• Keep the V-tool vertical taking care with curves and not leaning like a motor bike around a speedway corner. The V-tool will crush the outer curve on tight corners if care is not taken to keep it from leaning into the curve.
  • Cut smoothly and avoid rocking horse cuts.
  • It is fine to cut the tight corners lightly then go over them, in fact you can do this all along if you like to be sure. Use the wider angle of the palm tool to open up cuts where appropriate.
  • The path of a letter will lead the V-tool into changes of grain direction. Pre-plan your cuts so letters may be completed with a number of cuts in opposing directions to counter the effect of an edge cutting against the grain.
  • Prepare the background before carving lettering. In the examples the surfaces were first planed smooth.

Knife work

Lettering with a knife is very effective and some carvers specialise in this style very successfully. Excellent results can even be achieved for large deep and bold letters.

The Alice’s Adventure in Wonderland example I carved is actually the base that one of my carvings, the White Rabbit character from Lewis Carroll’s masterpiece, is mounted to.

Knife work three mainstay knives

These three knives were the mainstay for the lettering projects.

The ‘book’ was carved from myrtle and fine sanded before I carefully drew the words in pencil. The lettering is not strictly following a particular font, but I played around with it until the right look was achieved. In this case I had the book mounted on a ball vice. The grain of the wood has to be considered and the direction of the cut made with the grain to prevent splitting. Some letters may require several changes in direction and if you are able to easily swivel the carving around the job will be facilitated. The letters in this case did not need to be deeply incised, but they did need to be very neat. I used a very tiny flattish chisel to cut the small serifs and the ends of letters. I usually sign my work with my monogram which I also carve with this method.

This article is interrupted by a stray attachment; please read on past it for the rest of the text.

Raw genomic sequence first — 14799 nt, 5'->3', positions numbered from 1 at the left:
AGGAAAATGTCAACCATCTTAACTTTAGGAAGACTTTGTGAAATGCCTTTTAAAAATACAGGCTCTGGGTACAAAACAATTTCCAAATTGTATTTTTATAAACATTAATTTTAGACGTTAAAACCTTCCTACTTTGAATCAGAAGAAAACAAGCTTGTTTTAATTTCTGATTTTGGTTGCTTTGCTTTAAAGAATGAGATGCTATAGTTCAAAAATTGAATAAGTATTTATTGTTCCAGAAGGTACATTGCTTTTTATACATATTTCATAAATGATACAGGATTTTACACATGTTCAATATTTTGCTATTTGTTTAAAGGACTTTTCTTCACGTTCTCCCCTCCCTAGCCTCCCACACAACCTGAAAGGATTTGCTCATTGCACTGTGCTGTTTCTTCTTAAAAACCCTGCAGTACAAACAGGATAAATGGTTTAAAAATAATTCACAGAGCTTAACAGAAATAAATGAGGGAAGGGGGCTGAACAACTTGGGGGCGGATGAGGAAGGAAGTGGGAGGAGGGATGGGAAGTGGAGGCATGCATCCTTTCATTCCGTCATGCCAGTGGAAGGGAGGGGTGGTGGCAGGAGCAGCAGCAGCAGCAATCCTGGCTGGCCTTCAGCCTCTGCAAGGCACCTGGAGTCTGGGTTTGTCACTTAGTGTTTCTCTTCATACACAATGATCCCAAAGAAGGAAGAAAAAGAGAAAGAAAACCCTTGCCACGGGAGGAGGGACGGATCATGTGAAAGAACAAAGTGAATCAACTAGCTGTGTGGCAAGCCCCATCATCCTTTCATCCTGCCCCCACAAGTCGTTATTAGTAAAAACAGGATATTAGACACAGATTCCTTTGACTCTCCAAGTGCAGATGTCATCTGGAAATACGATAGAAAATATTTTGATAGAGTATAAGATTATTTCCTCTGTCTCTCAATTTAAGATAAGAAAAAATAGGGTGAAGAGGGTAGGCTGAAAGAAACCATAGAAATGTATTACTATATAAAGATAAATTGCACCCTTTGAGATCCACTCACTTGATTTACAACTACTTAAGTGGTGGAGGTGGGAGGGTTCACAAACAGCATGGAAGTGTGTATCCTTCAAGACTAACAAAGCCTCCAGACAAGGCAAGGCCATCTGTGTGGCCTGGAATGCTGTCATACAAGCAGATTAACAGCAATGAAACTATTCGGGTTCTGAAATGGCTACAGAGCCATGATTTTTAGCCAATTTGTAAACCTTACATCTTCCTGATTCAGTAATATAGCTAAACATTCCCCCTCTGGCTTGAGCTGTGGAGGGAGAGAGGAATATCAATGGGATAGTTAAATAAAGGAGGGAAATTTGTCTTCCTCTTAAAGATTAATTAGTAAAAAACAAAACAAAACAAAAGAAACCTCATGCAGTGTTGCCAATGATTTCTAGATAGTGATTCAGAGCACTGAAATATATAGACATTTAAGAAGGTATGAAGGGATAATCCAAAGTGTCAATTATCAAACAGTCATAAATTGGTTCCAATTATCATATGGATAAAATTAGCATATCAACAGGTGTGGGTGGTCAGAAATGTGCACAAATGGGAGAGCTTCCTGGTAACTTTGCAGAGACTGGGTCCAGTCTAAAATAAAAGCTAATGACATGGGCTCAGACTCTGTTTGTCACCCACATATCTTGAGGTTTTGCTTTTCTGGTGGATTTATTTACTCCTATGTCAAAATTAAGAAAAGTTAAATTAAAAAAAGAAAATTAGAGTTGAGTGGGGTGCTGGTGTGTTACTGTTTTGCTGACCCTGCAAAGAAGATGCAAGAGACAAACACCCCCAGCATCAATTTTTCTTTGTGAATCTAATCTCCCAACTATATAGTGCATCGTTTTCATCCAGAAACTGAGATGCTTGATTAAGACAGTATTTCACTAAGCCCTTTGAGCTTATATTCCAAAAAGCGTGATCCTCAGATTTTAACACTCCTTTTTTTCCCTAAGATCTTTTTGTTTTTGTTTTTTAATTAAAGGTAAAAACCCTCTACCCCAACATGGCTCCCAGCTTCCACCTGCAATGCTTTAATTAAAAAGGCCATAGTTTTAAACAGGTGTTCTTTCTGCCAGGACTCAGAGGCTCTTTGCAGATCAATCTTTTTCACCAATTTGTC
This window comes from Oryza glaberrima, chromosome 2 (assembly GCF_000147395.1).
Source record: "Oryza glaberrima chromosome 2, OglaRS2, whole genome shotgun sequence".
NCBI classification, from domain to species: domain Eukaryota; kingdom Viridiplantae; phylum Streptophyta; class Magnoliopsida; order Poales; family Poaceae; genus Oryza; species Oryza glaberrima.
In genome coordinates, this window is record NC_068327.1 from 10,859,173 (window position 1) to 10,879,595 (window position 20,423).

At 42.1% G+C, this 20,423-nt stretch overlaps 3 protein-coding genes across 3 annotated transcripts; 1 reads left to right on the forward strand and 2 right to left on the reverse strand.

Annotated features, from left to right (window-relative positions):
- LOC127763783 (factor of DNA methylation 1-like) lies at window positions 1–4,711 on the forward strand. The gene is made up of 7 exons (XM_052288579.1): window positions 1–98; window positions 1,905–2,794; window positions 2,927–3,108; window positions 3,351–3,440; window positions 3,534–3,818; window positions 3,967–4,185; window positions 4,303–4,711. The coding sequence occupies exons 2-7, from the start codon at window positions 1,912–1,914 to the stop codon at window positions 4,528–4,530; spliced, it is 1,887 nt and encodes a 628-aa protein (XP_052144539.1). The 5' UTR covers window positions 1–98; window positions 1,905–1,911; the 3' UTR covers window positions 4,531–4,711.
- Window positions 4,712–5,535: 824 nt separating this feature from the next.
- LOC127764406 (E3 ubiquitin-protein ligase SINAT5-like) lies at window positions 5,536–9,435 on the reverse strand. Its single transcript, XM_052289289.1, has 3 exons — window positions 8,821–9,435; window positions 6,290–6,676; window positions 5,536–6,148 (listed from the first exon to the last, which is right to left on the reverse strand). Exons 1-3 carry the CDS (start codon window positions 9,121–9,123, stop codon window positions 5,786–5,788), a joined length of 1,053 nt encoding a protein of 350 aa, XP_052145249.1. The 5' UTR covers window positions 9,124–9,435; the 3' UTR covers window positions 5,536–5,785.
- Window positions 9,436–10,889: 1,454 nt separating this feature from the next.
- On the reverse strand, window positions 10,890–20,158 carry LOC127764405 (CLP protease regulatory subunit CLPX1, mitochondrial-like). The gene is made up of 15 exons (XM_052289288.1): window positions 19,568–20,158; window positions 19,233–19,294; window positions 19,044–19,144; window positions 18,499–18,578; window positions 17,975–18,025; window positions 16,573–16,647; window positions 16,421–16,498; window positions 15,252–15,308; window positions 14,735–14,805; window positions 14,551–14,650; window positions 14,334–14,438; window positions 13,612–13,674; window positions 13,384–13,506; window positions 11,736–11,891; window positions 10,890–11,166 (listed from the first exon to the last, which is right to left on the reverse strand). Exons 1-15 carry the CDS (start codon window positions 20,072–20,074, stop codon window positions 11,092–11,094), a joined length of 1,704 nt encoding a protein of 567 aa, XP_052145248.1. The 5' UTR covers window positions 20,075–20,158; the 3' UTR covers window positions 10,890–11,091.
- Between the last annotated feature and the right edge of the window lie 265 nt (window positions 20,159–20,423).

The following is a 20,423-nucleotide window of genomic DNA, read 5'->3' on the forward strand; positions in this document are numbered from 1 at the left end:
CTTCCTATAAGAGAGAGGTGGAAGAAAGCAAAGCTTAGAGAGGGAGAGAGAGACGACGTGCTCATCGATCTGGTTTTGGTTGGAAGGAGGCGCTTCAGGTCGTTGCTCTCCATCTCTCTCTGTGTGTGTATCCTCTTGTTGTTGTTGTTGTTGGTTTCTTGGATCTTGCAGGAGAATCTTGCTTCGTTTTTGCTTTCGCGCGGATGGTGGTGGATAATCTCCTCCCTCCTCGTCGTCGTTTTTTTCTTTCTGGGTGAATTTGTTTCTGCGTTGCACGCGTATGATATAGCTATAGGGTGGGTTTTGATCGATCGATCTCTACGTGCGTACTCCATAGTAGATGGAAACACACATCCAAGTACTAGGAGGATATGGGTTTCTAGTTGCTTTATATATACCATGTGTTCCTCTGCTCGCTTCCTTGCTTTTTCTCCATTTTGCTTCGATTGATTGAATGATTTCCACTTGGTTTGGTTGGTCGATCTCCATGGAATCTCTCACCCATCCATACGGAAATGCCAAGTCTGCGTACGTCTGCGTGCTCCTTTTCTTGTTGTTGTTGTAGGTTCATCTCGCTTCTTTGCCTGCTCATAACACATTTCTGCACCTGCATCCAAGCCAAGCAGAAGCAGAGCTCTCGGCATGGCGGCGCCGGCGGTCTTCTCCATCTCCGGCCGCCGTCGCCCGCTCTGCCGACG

Knife work tips

  • Once again keep tools extremely sharp.
  • I generally use knives of the kind shown above left with shortish blades that are slightly angled.
  • Basically, I use two positions depending on the grain direction. When cutting towards oneself the knife is gripped with the thumb beside the blade and in firm contact with the surface of the wood. When cutting curves the blade pivots on the side of the thumb which is pressed into the wood. When cutting away the hand is still pressed to the surface of the wood and both thumbs are behind the blade powering the cut.
  • Cut the centre line of letters first, then slice into the centre line from both edges or walls of the letter to form an incised V.
  • Good lighting is critical.
  • It’s important to mount projects so they can be readily swivelled so each cut can be made from a favourable position. In some cases the project can be hand held.

Relief carving

Raised lettering is another way of saying letters carved in relief, and this style offers plenty of scope. You can choose from a large variety of letter fonts to produce a dramatic and highly visual effect which is especially practical for outdoor signs. On the whole letters can often be fairly quickly carved with a somewhat forgiving technique.